Lew Archer's role in The Underground Man is not only that of private investigator. He also serves as a foil for the tumultuous lives of the Broadhurst family. It is almost axiomatic that the detective in a hardboiled crime novel will be static in the way that Archer is, since he is the world-weary figure who has seen it all before and is able to remain unchanged in the midst of the turmoil.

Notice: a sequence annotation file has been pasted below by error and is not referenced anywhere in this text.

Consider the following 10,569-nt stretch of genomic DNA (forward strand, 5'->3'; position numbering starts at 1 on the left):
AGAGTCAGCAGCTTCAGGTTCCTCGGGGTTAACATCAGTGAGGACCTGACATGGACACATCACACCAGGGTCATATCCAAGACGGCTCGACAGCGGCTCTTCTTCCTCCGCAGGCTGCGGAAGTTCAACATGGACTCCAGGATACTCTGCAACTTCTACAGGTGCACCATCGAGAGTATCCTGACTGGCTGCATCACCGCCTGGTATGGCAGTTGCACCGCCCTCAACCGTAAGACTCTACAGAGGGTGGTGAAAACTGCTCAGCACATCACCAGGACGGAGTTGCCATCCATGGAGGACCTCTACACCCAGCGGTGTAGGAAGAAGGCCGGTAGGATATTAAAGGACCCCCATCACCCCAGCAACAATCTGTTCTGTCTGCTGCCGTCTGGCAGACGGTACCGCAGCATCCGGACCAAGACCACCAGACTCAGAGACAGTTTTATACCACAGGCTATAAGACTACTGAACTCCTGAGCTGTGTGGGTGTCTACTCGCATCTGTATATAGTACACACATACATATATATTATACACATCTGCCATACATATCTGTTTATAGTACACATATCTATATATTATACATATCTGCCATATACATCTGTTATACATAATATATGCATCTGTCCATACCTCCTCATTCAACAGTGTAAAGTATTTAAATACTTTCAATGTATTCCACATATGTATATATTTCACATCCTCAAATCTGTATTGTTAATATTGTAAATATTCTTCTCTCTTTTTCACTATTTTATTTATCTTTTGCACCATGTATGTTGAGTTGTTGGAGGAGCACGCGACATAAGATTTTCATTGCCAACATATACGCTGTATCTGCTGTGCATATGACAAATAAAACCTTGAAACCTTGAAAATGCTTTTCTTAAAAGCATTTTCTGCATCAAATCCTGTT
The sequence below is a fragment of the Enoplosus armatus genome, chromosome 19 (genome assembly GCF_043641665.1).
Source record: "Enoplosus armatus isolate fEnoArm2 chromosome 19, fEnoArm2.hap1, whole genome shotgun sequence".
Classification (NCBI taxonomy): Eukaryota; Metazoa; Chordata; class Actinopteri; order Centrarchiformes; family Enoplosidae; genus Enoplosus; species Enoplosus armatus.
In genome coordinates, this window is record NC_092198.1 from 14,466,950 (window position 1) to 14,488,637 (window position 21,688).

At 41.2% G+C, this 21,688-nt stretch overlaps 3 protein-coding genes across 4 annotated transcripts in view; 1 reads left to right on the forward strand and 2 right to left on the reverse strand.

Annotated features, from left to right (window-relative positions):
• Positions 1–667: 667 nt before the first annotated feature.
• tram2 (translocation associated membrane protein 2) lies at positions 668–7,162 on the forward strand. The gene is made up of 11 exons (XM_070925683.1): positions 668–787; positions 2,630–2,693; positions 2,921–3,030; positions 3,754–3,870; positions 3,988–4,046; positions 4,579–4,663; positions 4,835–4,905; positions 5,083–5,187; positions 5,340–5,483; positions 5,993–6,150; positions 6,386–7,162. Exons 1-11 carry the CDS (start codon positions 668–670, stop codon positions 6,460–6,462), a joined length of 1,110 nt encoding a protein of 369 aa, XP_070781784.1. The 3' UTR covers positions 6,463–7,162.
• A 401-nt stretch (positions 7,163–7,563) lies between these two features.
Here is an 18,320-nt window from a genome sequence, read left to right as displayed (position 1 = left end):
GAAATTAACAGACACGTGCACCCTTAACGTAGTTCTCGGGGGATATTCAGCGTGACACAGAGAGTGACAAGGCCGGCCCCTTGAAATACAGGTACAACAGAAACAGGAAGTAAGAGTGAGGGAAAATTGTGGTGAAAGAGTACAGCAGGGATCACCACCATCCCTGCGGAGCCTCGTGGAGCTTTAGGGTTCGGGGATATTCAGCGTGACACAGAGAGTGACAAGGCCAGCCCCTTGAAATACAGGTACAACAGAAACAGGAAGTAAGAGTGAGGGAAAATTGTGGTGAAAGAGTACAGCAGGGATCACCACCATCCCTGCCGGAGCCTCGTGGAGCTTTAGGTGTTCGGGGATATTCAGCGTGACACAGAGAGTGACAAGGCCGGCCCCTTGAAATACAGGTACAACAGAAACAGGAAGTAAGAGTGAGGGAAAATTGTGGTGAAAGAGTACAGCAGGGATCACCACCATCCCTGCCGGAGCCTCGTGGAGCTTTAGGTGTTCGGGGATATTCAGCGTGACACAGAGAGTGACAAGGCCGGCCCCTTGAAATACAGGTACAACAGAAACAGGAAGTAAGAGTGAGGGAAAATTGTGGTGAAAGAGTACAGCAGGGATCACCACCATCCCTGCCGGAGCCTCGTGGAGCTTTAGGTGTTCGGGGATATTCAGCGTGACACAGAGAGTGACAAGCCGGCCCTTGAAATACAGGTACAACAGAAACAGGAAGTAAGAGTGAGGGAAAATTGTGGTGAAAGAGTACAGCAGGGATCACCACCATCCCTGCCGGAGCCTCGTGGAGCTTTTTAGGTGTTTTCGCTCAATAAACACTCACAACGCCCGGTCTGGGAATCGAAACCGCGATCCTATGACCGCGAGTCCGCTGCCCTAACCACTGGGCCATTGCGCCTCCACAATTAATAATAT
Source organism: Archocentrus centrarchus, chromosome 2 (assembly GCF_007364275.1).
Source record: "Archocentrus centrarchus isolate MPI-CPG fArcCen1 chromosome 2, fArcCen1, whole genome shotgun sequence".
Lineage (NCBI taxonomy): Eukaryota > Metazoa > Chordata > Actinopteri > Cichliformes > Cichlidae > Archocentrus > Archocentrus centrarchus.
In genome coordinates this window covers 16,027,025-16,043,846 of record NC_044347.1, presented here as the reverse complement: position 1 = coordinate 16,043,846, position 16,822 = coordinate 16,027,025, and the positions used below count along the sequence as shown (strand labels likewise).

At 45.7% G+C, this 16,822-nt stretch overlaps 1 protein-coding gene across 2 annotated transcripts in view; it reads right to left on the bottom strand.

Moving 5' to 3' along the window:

The Underground Man, however, is the sixteenth of eighteen novels to feature Lew Archer and was published twenty-five years after his first appearance in print, in a 1946 story called "Find the Woman." In this story, and in the early novels, the character of Archer is heavily influenced by that of Philip Marlowe, Raymond Chandler's iconic private investigator. By the time The Underground Man was published in 1971, Archer had become less like Marlowe, with fewer wisecracks and more psychological depth and sensitivity. Archer is less cynical than Marlowe and therefore more tragic, since he is more personally affected by the corruption and misery he sees around him. Therefore, although he is a static character within the short timeframe of The Underground Man, Archer is a dynamic character who increases in complexity and vulnerability over the thirty-year timespan of the works in which he features.